From that point, it was a natural, logical next step to further extend the freedom philosophy, not only to parenting, but to human relationships and human life in general.

Through articles by Jeffrey Tucker, Isaac Morehouse, TK Coleman, and Zak Slayback, I became fascinated with how schooling (as well as authoritarian parenting) and the lack of childhood opportunities to work and exercise self-responsibility not only harms us, but does psychological and philosophical damage that haunts through the rest of our life. We need to “deschool” ourselves to be happy in our personal and professional lives. See my article co-written with Isaac, “Seven Ways School Has Imprisoned Your Mind,” as well as my essays “Your Career Is an Enterprise” and “Entrepreneurship Is For Everybody."

On his podcast, Isaac recommended Harry Browne’s How I Found Freedom in an Unfree World. That book expanded the freedom philosophy in my mind even further, to not only the way we treat children, but the way we treat everybody in our lives, including ourselves. I explored these ideas in “Are You Not Selfish Enough?” and “Self-Discipline Must Be Selfish.” Also enlightening in this regard is Ayn Rand’s The Virtue of Selfishness. And I avidly recommend Nathaniel Branden’s The Six Pillars of Self-Esteem (which I read on Zak’s recommendation). I discuss Branden’s ideas in my three most recent articles Trump’s Ego Is Actually Too SmallWhat the Self-Esteem Movement Got Disastrously Wrong, and Stop Pushing Your Kids Into "Safe Spaces”.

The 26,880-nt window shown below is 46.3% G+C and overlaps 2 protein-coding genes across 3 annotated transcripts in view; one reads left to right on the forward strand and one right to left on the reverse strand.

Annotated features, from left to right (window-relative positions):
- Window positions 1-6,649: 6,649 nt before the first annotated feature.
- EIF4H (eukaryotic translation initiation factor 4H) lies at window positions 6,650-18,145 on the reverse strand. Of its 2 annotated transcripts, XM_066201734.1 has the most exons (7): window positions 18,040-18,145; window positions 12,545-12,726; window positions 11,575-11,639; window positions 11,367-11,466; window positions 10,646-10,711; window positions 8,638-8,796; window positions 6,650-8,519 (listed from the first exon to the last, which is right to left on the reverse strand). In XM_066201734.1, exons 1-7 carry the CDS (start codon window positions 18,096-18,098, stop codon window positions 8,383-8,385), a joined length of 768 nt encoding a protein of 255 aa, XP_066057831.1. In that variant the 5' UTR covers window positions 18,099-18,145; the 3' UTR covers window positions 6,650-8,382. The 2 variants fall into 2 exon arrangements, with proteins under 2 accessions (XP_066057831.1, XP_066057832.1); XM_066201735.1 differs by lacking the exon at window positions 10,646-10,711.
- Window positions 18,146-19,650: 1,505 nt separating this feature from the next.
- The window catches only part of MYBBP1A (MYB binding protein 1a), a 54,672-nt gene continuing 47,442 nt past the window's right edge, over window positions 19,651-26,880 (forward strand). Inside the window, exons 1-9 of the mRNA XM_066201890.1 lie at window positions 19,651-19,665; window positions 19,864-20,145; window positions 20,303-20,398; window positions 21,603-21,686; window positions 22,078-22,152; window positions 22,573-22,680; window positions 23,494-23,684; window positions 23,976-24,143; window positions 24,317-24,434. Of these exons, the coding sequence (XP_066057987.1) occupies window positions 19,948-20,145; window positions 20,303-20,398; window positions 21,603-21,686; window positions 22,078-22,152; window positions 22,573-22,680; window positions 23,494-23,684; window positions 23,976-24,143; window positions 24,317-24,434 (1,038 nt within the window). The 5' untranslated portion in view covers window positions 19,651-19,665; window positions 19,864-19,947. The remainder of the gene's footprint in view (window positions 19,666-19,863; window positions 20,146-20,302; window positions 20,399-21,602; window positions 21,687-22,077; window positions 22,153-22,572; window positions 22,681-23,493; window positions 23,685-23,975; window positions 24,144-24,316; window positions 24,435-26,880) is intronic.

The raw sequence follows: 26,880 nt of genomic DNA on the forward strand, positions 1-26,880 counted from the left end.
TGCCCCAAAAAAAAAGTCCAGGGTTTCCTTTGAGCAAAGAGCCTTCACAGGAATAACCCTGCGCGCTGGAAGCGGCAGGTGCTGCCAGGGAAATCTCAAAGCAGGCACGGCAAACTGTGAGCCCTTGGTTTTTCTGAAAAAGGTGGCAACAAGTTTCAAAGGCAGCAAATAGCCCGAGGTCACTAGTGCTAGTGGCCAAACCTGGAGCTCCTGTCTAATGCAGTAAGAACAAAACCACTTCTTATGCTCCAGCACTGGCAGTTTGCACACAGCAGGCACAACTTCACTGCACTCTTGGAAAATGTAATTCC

Many of the above articles, as well articles on similar themes by Jeffrey, Isaac, TK, and Zak can be found in the FEE ebook, Your Life, Your Work.

Q: What roles does negotiation play in your parenting style? I'm very interested in peaceful parenting as well. 

A: Negotiation is very useful and sound: always preferable to commands. Although, constantly hassling the child with negotiation offers to micromanage her behavior throughout the day can also hamper the development of her ability to self-direct and self-manage. I try resorting to even that level of meddling only when something urgently needs to get done: i.e., we need to get out the door to make an appointment. 

Q: How do you see the liberty movement evolving? 

A: I see it bifurcating. On one hand, it will grow as a life and moral philosophy. That will see success after success, as individuals use the freedom philosophy to be inspired by high-minded humane principles of human harmony and to unlock their own potential to thrive in their personal and professional lives. The transformed lives will be unmistakable, and the philosophy will spread like wildfire among people who have every interest in emulating such transformations.